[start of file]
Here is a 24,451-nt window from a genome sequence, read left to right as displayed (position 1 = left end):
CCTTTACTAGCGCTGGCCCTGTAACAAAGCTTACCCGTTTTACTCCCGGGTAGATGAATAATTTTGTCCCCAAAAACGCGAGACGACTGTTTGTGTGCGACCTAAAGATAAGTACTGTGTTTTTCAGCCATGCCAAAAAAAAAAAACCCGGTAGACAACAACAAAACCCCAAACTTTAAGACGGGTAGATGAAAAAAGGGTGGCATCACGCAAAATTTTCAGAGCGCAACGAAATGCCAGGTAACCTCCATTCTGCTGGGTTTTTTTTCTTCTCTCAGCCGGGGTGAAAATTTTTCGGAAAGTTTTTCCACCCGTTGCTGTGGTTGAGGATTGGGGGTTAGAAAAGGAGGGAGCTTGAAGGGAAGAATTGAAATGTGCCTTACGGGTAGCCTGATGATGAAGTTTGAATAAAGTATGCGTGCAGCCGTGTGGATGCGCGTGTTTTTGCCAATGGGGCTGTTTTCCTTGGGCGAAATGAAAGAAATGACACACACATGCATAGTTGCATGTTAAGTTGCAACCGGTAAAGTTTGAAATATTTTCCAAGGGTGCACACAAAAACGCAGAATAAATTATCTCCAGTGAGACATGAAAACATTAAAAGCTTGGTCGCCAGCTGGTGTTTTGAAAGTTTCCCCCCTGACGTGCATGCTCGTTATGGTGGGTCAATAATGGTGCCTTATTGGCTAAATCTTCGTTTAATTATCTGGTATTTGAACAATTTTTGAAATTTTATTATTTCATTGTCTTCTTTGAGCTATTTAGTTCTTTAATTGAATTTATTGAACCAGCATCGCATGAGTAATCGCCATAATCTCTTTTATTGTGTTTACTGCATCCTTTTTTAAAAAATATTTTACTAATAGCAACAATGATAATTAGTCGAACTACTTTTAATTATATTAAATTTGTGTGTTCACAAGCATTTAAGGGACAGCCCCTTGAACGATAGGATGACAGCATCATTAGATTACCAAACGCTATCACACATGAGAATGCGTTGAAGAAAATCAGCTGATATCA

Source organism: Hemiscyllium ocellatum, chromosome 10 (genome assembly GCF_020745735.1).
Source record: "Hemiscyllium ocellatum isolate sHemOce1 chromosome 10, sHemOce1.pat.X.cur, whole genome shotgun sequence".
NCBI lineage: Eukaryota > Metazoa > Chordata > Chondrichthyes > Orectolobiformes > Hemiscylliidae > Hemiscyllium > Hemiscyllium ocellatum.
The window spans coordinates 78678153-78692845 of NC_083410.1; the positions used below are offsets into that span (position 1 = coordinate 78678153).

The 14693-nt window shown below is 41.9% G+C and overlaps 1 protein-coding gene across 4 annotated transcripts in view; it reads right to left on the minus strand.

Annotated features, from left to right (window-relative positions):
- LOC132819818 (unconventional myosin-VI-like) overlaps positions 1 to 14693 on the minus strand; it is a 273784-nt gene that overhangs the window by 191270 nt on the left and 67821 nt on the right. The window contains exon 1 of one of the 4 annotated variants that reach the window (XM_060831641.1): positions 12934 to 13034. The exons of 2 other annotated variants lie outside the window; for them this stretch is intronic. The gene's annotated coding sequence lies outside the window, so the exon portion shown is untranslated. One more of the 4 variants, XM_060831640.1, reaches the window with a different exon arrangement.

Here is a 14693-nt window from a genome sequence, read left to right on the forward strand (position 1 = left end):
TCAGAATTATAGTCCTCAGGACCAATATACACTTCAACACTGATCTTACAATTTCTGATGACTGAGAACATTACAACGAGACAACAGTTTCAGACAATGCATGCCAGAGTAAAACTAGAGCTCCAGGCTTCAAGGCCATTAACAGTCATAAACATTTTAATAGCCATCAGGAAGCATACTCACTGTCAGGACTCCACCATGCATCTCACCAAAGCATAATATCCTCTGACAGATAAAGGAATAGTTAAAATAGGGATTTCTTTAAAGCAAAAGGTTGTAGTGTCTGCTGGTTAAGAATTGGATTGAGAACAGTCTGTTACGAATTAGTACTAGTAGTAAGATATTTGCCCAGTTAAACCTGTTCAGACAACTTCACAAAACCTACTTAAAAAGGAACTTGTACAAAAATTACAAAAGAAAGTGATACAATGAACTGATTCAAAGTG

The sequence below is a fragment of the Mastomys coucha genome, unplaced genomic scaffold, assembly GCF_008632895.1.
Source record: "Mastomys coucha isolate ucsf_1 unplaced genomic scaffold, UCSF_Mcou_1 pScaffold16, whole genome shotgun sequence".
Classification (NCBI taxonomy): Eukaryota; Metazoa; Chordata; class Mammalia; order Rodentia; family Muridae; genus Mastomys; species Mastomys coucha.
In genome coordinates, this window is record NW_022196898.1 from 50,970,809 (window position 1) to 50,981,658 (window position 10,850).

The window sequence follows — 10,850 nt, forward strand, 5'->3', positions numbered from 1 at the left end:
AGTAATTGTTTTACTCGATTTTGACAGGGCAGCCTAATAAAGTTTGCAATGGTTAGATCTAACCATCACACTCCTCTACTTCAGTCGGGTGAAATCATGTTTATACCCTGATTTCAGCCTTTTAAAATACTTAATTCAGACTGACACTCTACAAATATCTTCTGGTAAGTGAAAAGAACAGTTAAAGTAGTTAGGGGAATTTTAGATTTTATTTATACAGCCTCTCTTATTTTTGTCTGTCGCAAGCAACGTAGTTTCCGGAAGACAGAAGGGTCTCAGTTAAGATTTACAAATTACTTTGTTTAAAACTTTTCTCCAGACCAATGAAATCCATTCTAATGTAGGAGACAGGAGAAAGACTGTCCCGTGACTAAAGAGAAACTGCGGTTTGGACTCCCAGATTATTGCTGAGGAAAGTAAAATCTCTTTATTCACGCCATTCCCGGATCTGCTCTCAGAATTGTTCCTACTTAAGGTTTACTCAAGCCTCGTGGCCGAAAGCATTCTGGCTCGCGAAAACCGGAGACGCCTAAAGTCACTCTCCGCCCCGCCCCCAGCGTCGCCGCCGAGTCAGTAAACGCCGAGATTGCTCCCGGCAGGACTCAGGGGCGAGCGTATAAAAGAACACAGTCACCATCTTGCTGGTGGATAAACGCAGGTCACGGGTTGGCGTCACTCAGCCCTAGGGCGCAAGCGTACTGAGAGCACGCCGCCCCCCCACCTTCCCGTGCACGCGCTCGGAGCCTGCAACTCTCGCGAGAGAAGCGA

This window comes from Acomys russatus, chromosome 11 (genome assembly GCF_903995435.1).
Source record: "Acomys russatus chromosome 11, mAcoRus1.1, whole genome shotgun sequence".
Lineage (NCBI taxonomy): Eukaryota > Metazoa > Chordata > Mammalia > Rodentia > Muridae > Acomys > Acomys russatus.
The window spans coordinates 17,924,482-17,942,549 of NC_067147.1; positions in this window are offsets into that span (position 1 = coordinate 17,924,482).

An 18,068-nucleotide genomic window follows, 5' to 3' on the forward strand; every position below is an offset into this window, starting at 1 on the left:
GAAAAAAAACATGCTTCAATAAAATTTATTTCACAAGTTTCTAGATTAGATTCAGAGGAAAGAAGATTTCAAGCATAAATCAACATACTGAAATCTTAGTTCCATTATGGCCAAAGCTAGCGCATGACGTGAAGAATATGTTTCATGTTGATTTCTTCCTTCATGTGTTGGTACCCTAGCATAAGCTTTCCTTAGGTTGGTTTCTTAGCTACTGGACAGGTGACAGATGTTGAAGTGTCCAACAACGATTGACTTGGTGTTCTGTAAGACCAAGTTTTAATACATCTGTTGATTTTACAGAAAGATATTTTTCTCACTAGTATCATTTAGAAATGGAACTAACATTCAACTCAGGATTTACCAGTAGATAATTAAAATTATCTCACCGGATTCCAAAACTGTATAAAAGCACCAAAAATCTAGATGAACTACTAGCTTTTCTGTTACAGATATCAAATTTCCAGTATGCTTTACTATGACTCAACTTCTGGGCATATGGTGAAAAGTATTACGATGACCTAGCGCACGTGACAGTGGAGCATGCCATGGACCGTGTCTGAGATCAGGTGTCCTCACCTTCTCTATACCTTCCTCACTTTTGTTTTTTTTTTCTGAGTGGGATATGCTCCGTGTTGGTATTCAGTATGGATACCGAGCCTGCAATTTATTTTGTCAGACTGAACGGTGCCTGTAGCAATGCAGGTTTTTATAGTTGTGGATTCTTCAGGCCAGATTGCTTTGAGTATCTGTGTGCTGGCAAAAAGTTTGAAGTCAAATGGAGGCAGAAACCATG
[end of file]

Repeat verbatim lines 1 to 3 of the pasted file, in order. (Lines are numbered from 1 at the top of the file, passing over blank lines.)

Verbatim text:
Here is a 24,451-nt window from a genome sequence, read left to right as displayed (position 1 = left end):
CCTTTACTAGCGCTGGCCCTGTAACAAAGCTTACCCGTTTTACTCCCGGGTAGATGAATAATTTTGTCCCCAAAAACGCGAGACGACTGTTTGTGTGCGACCTAAAGATAAGTACTGTGTTTTTCAGCCATGCCAAAAAAAAAAAACCCGGTAGACAACAACAAAACCCCAAACTTTAAGACGGGTAGATGAAAAAAGGGTGGCATCACGCAAAATTTTCAGAGCGCAACGAAATGCCAGGTAACCTCCATTCTGCTGGGTTTTTTTTCTTCTCTCAGCCGGGGTGAAAATTTTTCGGAAAGTTTTTCCACCCGTTGCTGTGGTTGAGGATTGGGGGTTAGAAAAGGAGGGAGCTTGAAGGGAAGAATTGAAATGTGCCTTACGGGTAGCCTGATGATGAAGTTTGAATAAAGTATGCGTGCAGCCGTGTGGATGCGCGTGTTTTTGCCAATGGGGCTGTTTTCCTTGGGCGAAATGAAAGAAATGACACACACATGCATAGTTGCATGTTAAGTTGCAACCGGTAAAGTTTGAAATATTTTCCAAGGGTGCACACAAAAACGCAGAATAAATTATCTCCAGTGAGACATGAAAACATTAAAAGCTTGGTCGCCAGCTGGTGTTTTGAAAGTTTCCCCCCTGACGTGCATGCTCGTTATGGTGGGTCAATAATGGTGCCTTATTGGCTAAATCTTCGTTTAATTATCTGGTATTTGAACAATTTTTGAAATTTTATTATTTCATTGTCTTCTTTGAGCTATTTAGTTCTTTAATTGAATTTATTGAACCAGCATCGCATGAGTAATCGCCATAATCTCTTTTATTGTGTTTACTGCATCCTTTTTTAAAAAATATTTTACTAATAGCAACAATGATAATTAGTCGAACTACTTTTAATTATATTAAATTTGTGTGTTCACAAGCATTTAAGGGACAGCCCCTTGAACGATAGGATGACAGCATCATTAGATTACCAAACGCTATCACACATGAGAATGCGTTGAAGAAAATCAGCTGATATCA

Source organism: Hemiscyllium ocellatum, chromosome 10 (genome assembly GCF_020745735.1).